A little rain fell after the fireworks.
I stood on my bed gazing out the window at the empty street, and the air that came through the screen was heavy with the winey smell of sod and rhododendron. The streets were slick and everyone who wasn't out on a bender had gone home long ago.
What I saw that humid night as a child still frightens me as an adult.
A beat-up Chrysler slowly pulled over to the curb. The tires started climbing over the curb and toward our front lawn, but the car fell back to the street as if exhausted. The driver tried to shut off the engine but it kept kicking and sputtering and the lights flickered against a pine fence and a row of pines.
With the car still jumping around, the door on the passenger side swung open. A woman with stringy dark hair stretched across the front seat and, with her head hanging out over the curb, she began coughing, hacking as if she was going to throw up. She climbed out of the car and got her knees muddy and her skirt soaking wet on the lawn. The moon was gibbous and bright and she looked up at it and stood there a long time. She stood still on our grass. Her smile was not a smile exactly, it was far angrier than that, and my heart began to pound, sensing danger.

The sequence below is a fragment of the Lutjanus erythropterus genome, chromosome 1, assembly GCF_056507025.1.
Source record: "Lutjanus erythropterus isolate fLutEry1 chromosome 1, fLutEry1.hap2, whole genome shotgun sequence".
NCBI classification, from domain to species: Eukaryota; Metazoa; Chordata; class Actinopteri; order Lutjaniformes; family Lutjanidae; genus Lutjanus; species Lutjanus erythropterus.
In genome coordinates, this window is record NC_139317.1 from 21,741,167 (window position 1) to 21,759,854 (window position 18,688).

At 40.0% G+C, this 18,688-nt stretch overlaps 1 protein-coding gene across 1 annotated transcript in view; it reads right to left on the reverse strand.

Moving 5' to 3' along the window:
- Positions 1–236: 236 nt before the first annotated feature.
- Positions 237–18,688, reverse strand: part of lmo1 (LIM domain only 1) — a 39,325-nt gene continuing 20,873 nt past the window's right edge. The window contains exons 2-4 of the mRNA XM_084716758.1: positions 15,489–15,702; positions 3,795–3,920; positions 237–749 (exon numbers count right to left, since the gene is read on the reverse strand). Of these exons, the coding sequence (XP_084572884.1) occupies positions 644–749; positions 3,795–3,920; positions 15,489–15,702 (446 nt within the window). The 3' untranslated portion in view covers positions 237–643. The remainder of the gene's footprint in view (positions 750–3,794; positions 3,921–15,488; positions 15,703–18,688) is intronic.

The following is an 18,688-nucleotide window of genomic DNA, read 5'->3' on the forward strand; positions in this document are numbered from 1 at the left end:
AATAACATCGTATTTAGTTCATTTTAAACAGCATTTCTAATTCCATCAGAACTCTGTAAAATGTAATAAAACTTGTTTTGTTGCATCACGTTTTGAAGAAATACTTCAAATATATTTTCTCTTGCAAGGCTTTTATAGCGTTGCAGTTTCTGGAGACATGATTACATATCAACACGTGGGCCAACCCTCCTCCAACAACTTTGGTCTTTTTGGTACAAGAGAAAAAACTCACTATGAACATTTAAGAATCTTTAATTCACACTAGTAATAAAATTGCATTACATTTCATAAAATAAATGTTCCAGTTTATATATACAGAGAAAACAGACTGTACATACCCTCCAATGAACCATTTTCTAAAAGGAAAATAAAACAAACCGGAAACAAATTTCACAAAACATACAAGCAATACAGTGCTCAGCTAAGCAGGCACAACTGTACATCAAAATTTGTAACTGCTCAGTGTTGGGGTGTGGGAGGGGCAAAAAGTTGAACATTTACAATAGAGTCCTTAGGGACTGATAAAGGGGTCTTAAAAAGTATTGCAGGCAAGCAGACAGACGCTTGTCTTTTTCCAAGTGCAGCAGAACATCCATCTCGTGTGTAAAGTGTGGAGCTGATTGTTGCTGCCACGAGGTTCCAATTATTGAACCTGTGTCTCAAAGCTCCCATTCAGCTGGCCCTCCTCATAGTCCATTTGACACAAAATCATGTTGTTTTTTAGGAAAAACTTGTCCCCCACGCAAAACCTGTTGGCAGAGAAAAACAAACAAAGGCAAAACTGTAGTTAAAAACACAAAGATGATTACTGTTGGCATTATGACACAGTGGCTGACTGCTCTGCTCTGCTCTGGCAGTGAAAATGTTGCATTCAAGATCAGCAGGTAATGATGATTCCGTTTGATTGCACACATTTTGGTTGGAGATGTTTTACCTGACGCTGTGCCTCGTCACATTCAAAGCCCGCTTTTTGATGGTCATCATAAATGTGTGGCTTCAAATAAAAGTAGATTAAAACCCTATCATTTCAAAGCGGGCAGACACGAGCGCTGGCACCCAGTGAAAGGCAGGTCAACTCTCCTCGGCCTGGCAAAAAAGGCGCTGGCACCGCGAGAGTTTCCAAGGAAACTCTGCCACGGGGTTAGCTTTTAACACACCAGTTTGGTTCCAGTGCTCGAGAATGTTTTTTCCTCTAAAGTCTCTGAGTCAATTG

"Bottle, bottle," was all I could make of her mutterings. She stopped staring and smiling, and pulled an empty bottle off her dashboard. With the hard butt of the bottle she began pounding the deep-green hood of her car. The hollow sound echoed down the street and off the houses.
A light flicked on in the picture window of the house across the street. In the darkness the window was almost like a movie screen and an old man and an old woman in bathrobes, neighbors I barely knew, came into the light.
"Hey Momma! Hey Poppie!" the woman screamed. "Happy Independence Day!"
The couple stood frozen in the light for a minute or more. The old man walked off but the mother and daughter stood watching each other, separated by a pane of glass, a suburban street, a quart of booze. But there was something more in the air, something murderous that I could not see or figure out, and so I hopped off the bed and ran down the hall to wake my sleeping parents.